• 1 cup white wine (NOT cooking wine)
  • 1 cup chicken broth
  • 1/8 cup white wine vinegar
  • 1 tsp Rosemary
  • Sweet butter
  • Olive oil
  • Salt & pepper to taste

Directions:

  1. Pour a glass of Malbec and turn on Alexa for dancing in the kitchen.38B1C00C-2345-4189-9151-2AE4F8E082AE
  2. Slice sausage into smaller pieces and brown in pot in tbsp olive oil until browned on outside.  Do not cook through.
  3. Remove from pot
  4. Put chicken in food storage bag with flour and shake to coat.
  5. Place chicken into pot with tbsp of olive oil and turn to brown.  Do not cook through.6C4CBFE7-484B-4227-B2EA-416A38E39463
  6. Remove from pot
  7. In same pot, put tbsp of sweet butter and olive oil.
  8. Cook chopped onions until soft, about 4 minutes.
  9. Add chopped garlic and cook 1 minute more.
  10. Add the wine and begin to deglaze the pot.
  11. Add the broth and continue to stir until the pot is deglazed.
  12. Add the vinegar, salt, pepper and rosemary and stir.
  13. Arrange the chicken and sausage in an oven safe dish.DBE3D1DB-E8F7-481F-87F7-3B6CB2069B42
  14. Pour the sauce over and cover.
  15. Cook in 350 degree oven for 30 minutes.
  16. Thicken sauce if needed when serving.

Sweet Potato Balls

  • 2 large sweet potatoes
  • 1 cup flour
  • 1 egg
  • 1/2 cup farina
  • 1 tsp nutmeg
  • salt & pepper to taste
  • 1 piece of toast cut into small cubes (normally we cook these in a pan with butter, but I just toasted today in toaster)

Directions:

  1. Roast the sweet potatoes in oven. (Mine were left over roasted potatoes, but you can boil or roast them for this recipe.)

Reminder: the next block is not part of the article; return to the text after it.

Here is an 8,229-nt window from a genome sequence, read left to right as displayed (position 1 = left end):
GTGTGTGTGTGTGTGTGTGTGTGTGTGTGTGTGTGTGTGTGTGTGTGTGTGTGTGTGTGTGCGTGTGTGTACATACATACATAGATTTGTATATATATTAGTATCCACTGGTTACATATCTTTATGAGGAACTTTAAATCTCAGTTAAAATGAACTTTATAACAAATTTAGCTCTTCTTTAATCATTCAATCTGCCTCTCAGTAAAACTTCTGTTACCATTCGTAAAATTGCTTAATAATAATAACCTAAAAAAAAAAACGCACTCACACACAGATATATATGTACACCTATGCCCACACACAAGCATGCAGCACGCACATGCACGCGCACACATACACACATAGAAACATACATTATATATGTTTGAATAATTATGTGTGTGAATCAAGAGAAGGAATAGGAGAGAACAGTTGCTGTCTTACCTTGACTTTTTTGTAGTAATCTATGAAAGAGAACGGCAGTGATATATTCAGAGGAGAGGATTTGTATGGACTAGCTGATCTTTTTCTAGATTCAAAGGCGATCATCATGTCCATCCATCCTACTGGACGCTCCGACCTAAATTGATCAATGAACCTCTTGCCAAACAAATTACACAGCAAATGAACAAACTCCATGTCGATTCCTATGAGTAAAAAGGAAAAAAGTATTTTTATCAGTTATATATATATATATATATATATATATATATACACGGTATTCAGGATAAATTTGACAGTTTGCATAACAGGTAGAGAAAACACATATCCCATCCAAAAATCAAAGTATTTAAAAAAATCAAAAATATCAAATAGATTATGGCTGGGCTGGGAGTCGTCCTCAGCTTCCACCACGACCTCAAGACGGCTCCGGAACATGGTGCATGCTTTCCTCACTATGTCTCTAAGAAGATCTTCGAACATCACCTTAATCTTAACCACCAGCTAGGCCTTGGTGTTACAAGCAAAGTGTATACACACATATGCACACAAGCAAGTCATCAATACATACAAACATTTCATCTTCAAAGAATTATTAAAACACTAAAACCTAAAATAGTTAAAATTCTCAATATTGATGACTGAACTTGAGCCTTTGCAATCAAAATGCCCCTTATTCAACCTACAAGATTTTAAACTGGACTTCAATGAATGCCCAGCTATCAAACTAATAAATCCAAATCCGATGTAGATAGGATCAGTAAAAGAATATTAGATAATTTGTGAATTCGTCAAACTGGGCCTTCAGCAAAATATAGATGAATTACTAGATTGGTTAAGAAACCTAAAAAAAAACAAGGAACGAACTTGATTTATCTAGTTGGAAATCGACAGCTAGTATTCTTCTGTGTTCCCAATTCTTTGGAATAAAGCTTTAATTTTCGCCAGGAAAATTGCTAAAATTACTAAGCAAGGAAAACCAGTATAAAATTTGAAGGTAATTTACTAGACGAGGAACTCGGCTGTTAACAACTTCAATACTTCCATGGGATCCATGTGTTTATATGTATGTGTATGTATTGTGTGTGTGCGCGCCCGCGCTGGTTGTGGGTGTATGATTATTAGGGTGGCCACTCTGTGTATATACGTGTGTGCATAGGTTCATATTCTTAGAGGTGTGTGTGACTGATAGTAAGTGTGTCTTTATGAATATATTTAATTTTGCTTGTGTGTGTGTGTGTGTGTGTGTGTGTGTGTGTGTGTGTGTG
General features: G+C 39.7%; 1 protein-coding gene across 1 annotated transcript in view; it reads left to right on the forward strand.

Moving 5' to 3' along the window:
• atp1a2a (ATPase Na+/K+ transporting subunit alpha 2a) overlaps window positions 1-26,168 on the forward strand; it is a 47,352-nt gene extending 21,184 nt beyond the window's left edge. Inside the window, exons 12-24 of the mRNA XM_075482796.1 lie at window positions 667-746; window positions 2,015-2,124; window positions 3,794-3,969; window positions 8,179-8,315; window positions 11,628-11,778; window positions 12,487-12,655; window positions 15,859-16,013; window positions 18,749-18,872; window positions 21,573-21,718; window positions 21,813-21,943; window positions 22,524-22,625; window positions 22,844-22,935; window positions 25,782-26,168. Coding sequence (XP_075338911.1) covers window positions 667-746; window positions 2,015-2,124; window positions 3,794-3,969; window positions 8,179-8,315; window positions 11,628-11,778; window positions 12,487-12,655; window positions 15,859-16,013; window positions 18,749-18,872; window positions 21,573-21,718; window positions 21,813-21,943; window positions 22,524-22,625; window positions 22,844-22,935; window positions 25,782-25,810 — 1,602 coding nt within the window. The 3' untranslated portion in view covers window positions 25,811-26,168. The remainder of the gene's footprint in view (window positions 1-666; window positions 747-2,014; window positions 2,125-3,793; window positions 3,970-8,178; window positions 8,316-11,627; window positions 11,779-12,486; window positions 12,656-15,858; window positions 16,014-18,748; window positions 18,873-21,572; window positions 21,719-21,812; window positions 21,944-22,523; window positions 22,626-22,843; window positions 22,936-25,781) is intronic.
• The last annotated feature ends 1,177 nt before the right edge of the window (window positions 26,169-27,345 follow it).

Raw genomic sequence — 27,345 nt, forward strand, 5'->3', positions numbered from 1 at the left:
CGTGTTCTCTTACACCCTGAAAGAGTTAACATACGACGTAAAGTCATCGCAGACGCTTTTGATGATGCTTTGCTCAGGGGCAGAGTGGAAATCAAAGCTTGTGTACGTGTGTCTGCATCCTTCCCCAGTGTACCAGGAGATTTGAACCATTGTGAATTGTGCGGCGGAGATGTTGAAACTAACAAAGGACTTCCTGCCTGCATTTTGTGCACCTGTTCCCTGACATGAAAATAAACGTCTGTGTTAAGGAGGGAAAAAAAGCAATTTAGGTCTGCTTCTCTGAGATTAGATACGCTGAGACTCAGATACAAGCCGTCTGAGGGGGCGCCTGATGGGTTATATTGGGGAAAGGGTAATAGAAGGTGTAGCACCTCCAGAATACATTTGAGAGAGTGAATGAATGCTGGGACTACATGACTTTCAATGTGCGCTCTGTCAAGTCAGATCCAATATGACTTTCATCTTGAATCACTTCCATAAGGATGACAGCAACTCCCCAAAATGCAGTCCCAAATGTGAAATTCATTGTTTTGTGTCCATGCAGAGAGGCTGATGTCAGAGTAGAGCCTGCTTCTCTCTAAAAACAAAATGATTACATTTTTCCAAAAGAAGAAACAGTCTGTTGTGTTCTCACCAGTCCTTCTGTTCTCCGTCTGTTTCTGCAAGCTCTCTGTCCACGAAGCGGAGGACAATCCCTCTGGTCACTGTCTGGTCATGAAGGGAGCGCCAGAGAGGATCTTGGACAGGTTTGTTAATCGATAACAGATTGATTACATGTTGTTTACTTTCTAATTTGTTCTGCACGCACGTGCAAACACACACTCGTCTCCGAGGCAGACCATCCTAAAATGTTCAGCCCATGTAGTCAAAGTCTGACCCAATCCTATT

2. When potatoes are cool, mash or put through a ricer.
  3. Add flour, farina, nutmeg, salt & pepper to bowl
  4. Mix with hands until they no longer stick to your hand
  5. Roll into balls placing one cube of toast in the middle of each.7DE743EA-456E-4A8A-9A1C-02083A4D3725
  6. Drop potato balls into boiling pot of water and cook until they rise to the top (about 7-8 minutes)
  7. Serve immediately

C41DD6A1-F878-48C4-A344-CC64F68359B9

Meatless Monday

Today, I put on a pair of workout pants for the first time since the beginning of November when a stress fracture squashed my marathon dream temporarily.  Today, I started my road back to running.  Today, I started a new workout routine to build back my strength and prepare my muscles for this return.  I’ve been working out lightly the last two weeks to prepare for this day, but oh it felt so good to be in real workout clothes again.  I will admit that I needed the mental and physical break from my routine following marathon training.   It felt so good to have an extra hour or two in the morning to sip coffee, write, plan or just surf the internet.  If felt good not to rush, or worry about being late to work if I ran an extra mile because I was feeling good.  The extra pounds do not feel quite as good and will likely not come off as easily as they went on, but who cares.  Life is way to short to worry about it and every day is a new day to start again.